Following the Opioid Lawsuit
This crisis has resulted in untold damage to families and communities, both in the toll of lives taken as well as the economic burden associated with emergency room visits, lost work days, and money spent fighting drug-related crime.
Who are the Plaintiffs?
The plaintiffs are a coalition of city, state, county, and Native American governments across the nation. These lawsuits include families affected by opioid addiction and governments dealing with the economic burden of battling this crisis. The states included among these lawsuits are:
- New Hampshire
- New Mexico
- North Carolina
- West Virginia
Who are the Accused?
The accused parties include major manufacturers, distributors, pharmacies, and individual doctors. Some of the major names include:
- Purdue Pharma
- Abbott Laboratories
- Endo Pharmaceuticals
- Johnson & Johnson
- Mallinckrodt Pharmaceuticals
- Teva Pharmaceuticals
- Janssen Pharmaceuticals
- Barr Laboratories
- Actavis Pharma,
- Watson Laboratories,
- Insys Therapeutics
- AmerisourceBergen Drug Corp.
- Cardinal Health
- McKesson Corp
- Express Scripts
- CVS Health
- UnitedHealth Group
What are the Legal Arguments?
Two major arguments are being made in these cases, primarily against the manufacturers and distributors of prescription opioids.
This case is leveled at the distributor level and claims that distributors supplied these pills in excess of what should have reasonably been provided. This is backed by data showing that in some areas of the country more painkillers were prescribed than there were people. This violates laws that required distributors to monitor their drug supply chain. Lawyers have made the comparison to credit card companies flagging suspicious purchases. When a small town of 500 orders hundreds of thousands of painkillers, this should be a red flag, but distributors either wittingly or unwittingly failed to address cases like this.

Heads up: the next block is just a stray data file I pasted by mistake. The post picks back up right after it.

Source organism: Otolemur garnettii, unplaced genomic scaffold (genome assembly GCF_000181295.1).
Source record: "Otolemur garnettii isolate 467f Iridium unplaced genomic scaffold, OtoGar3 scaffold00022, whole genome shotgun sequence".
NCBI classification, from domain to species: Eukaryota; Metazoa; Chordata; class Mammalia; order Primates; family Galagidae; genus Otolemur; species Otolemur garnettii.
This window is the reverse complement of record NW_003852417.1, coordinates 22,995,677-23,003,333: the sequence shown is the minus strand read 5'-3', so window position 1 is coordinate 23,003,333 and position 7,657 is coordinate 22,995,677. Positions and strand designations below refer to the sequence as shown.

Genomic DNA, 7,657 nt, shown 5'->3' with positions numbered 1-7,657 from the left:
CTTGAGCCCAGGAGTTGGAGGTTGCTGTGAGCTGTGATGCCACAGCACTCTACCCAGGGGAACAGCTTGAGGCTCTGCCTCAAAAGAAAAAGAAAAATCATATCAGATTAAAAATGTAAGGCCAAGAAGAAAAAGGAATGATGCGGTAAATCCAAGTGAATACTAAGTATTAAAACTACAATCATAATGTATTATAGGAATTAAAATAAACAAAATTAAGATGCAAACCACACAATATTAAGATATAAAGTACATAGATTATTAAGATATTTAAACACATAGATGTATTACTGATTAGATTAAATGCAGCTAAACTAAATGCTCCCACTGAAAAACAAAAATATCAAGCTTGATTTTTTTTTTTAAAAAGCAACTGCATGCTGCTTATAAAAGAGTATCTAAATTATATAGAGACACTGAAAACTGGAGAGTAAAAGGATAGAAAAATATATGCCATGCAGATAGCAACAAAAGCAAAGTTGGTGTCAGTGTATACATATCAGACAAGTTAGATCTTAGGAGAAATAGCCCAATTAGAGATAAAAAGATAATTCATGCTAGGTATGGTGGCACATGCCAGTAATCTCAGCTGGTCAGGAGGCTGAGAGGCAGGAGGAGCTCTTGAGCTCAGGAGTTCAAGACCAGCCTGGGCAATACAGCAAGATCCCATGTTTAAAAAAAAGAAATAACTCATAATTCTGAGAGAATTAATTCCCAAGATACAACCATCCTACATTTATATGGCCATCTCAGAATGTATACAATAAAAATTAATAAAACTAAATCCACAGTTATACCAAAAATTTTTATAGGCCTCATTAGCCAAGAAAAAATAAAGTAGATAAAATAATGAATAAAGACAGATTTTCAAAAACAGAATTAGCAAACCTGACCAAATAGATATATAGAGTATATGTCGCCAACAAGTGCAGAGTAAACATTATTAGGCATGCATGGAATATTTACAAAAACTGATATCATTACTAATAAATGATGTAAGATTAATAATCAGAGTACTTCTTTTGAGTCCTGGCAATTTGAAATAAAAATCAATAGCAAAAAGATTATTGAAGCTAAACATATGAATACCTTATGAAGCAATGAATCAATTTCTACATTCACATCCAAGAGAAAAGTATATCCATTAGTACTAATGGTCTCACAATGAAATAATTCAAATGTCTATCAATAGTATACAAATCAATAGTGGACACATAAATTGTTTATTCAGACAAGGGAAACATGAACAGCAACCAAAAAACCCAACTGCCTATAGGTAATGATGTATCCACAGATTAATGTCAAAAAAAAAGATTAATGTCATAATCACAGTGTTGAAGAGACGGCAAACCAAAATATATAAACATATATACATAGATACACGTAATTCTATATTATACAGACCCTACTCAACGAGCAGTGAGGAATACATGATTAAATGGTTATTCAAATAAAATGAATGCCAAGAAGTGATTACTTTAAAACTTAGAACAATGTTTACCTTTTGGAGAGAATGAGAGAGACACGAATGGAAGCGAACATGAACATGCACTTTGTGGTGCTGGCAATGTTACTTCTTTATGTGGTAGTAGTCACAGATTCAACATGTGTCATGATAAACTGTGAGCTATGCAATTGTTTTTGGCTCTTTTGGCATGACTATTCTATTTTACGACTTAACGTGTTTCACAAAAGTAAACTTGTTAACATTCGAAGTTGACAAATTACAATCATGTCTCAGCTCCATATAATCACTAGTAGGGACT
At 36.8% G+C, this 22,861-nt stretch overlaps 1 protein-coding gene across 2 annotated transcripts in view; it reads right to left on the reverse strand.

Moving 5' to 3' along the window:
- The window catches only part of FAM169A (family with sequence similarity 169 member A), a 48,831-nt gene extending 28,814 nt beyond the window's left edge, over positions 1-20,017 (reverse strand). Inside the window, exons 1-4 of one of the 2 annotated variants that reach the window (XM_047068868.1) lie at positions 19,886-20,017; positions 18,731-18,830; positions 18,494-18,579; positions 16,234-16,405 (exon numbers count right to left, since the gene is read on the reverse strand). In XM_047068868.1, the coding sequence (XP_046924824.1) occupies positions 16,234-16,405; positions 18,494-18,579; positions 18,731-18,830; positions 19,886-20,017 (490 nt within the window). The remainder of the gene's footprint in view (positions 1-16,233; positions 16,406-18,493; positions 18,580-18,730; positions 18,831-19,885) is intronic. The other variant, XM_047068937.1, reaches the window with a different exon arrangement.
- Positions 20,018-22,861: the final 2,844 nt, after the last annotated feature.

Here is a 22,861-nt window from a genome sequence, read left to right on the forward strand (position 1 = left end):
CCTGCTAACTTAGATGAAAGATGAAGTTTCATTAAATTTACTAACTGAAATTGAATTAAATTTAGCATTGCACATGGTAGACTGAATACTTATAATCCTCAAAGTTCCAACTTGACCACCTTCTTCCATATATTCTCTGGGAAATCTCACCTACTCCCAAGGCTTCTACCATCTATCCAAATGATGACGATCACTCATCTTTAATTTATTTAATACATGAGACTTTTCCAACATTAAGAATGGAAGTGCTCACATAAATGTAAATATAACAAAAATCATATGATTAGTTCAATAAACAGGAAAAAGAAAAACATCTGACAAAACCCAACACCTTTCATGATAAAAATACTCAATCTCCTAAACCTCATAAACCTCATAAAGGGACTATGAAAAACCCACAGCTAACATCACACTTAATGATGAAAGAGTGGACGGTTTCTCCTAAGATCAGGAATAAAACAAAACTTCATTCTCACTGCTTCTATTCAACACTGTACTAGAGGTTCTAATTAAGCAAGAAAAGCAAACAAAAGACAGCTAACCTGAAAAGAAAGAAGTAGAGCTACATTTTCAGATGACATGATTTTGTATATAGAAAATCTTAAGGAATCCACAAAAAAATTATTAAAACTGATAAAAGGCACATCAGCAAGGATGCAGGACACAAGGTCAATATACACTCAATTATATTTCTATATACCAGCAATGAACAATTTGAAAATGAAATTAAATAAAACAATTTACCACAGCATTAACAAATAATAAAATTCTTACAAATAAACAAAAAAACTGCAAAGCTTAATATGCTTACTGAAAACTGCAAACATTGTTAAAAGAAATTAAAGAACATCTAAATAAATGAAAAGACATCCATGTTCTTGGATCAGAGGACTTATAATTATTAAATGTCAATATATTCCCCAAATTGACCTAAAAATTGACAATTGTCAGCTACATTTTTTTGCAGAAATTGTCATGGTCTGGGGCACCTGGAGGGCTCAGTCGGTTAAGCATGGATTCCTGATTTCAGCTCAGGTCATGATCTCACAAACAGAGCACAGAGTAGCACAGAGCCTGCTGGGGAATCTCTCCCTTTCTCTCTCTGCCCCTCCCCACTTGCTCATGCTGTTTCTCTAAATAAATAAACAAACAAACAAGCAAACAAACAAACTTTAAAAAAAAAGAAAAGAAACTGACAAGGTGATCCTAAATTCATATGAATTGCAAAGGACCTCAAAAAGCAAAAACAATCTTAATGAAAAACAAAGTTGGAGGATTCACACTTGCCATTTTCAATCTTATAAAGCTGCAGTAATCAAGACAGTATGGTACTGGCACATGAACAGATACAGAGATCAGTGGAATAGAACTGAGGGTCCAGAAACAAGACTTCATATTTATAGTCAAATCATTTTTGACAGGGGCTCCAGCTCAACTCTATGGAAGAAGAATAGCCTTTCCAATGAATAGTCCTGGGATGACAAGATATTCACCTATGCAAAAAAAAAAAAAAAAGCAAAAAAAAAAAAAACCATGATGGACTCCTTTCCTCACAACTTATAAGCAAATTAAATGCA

What is the Goal?
The hope is that plaintiffs can reach some settlement similar to the Master Settlement Agreement reached against Big Tobacco in 1998. This agreement forced the largest tobacco companies to pay tens of billions in annual payments as well as significant changes to the sale and marketing of tobacco products. This type of payout could help restrict the flood of opioid drugs while providing money to help states pay for adequate treatment to treat addiction.
There are multiple barriers to the lawsuits reaching this kind of settlement. There are too many layers and culpable parties involved to place the blame on a single entity. There are the doctors who overprescribe these medications, the distributors who oversupplied the pills, state regulators who didn’t pass prescription drug monitoring laws, the Food and Drug Administration which approved opioid painkillers, and manufacturers themselves who downplayed the dangerous, addictive properties.
What Settlements Have Been Paid?
Several companies have reached settlements, but when looking at the greater picture of the economic burden, lives lost, and continued opioid prescription rates, there is still a ways to go before we have reached any kind of adequate reparations.
- Costco Wholesale - $11.75 million
- McKesson Corp. - $150 million
- Cardinal Health Inc. - $60 million
- Purdue Pharma - $24 million
- Insys Therapeutics - $150 million
Ultimately, the ongoing lawsuits show a growing commitment from lawmakers to combat an epidemic that has clearly devastated communities across the nation. Hopefully, a major settlement agreement comparable to that against Big Tobacco will be reached before the opioid problem grows too difficult to control.